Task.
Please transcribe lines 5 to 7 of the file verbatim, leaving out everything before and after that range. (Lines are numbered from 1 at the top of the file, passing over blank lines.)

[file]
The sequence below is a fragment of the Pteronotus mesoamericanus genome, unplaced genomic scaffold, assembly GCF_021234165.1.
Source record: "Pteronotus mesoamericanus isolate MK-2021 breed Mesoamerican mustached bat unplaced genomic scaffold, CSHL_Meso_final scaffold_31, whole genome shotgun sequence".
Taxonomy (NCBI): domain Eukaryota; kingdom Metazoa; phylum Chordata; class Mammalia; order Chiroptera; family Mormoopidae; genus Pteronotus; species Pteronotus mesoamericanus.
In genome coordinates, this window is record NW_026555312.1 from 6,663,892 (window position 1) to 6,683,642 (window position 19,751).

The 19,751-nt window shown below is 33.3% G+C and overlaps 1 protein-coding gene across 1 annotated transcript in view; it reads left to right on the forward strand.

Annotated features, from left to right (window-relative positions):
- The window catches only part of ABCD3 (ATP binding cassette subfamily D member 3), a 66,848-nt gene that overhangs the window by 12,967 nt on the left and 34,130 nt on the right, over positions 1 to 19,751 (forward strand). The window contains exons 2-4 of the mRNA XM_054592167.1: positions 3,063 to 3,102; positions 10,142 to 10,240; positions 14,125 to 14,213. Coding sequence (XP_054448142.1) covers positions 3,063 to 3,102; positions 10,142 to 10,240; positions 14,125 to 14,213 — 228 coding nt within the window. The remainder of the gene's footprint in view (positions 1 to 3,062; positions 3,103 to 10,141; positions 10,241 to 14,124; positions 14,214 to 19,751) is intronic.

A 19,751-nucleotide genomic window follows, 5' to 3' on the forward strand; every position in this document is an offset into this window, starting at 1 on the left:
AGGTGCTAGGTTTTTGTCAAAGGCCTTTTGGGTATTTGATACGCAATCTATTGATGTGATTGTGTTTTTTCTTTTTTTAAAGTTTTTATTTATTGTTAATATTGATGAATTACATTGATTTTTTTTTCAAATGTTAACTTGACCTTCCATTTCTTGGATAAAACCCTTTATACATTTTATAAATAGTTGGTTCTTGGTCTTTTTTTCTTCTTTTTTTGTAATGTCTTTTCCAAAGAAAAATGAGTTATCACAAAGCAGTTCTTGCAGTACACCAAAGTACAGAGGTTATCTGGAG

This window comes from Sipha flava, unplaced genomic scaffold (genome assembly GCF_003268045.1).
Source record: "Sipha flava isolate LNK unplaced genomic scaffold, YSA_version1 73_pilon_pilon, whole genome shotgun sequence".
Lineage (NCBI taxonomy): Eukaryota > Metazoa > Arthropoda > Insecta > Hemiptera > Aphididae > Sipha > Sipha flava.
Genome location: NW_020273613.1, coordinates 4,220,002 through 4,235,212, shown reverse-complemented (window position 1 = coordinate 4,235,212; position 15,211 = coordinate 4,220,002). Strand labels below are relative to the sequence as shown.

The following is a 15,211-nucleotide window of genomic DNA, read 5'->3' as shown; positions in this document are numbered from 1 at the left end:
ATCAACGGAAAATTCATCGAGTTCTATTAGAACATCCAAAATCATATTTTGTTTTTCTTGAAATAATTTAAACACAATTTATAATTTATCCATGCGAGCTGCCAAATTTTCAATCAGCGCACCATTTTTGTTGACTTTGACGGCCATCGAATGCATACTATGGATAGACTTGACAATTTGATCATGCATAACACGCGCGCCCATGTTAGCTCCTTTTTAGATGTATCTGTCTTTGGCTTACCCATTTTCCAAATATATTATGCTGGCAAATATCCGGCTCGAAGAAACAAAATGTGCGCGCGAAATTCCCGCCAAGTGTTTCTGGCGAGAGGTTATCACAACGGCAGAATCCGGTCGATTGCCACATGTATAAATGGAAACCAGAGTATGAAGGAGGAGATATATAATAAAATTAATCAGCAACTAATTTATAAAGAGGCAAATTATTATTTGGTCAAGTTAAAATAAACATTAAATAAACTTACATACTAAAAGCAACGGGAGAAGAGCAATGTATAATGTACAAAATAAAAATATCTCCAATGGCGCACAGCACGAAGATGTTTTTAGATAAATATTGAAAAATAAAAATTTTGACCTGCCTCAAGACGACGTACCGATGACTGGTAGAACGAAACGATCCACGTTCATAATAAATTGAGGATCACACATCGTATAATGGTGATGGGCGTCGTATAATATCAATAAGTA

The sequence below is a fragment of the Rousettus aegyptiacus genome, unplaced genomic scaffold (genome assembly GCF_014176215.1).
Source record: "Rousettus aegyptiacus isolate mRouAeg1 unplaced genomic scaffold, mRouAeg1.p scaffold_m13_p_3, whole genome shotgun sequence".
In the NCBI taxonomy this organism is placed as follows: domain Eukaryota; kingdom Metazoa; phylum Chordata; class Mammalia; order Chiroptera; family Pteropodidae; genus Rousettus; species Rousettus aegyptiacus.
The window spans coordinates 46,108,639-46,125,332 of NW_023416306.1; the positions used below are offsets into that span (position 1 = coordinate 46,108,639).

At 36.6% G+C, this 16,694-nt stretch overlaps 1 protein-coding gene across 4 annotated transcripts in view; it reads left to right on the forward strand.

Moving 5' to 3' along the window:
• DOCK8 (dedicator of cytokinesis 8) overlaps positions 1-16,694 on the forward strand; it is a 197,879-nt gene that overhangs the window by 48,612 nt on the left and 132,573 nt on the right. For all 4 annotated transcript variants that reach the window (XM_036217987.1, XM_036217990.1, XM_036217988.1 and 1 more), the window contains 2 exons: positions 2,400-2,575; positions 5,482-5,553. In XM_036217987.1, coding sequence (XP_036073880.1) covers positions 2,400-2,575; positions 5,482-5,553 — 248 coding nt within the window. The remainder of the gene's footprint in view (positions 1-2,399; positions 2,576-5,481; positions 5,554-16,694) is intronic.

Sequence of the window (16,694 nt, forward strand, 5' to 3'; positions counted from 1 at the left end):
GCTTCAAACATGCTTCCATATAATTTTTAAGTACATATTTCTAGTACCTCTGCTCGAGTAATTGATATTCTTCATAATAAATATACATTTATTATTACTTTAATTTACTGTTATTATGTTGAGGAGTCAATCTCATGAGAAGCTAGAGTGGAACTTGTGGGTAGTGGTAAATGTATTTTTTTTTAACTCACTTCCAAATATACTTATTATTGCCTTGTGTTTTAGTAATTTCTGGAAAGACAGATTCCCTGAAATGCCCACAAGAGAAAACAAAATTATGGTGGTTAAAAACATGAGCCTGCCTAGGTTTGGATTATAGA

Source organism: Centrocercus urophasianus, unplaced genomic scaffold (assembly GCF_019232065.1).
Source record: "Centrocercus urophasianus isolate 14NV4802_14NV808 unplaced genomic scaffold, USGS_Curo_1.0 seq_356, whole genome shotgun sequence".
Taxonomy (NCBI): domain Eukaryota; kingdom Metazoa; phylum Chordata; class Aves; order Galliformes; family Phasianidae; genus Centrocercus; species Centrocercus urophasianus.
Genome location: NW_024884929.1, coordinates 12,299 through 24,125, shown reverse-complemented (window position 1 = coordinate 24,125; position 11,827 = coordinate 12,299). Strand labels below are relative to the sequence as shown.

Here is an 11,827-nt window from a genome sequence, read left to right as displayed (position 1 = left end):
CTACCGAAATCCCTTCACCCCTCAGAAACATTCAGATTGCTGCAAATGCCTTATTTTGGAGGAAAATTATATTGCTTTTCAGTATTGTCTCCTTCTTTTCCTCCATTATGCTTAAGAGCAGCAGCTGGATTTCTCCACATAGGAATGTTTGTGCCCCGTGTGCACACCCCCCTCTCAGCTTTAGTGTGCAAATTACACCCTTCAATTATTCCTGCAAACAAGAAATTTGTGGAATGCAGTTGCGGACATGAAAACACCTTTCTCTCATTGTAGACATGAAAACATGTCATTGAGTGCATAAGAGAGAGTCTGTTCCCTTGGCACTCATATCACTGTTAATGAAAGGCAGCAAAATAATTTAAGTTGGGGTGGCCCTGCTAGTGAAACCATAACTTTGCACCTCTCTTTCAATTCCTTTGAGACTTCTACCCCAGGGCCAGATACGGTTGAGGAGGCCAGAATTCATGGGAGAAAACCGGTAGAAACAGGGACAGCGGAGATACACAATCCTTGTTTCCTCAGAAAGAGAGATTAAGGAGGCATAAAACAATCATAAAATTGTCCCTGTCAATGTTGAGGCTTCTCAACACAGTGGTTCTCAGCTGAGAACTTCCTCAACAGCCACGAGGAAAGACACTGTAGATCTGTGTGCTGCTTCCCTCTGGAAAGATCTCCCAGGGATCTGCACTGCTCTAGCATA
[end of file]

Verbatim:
The 19,751-nt window shown below is 33.3% G+C and overlaps 1 protein-coding gene across 1 annotated transcript in view; it reads left to right on the forward strand.

Annotated features, from left to right (window-relative positions):
- The window catches only part of ABCD3 (ATP binding cassette subfamily D member 3), a 66,848-nt gene that overhangs the window by 12,967 nt on the left and 34,130 nt on the right, over positions 1 to 19,751 (forward strand). The window contains exons 2-4 of the mRNA XM_054592167.1: positions 3,063 to 3,102; positions 10,142 to 10,240; positions 14,125 to 14,213. Coding sequence (XP_054448142.1) covers positions 3,063 to 3,102; positions 10,142 to 10,240; positions 14,125 to 14,213 — 228 coding nt within the window. The remainder of the gene's footprint in view (positions 1 to 3,062; positions 3,103 to 10,141; positions 10,241 to 14,124; positions 14,214 to 19,751) is intronic.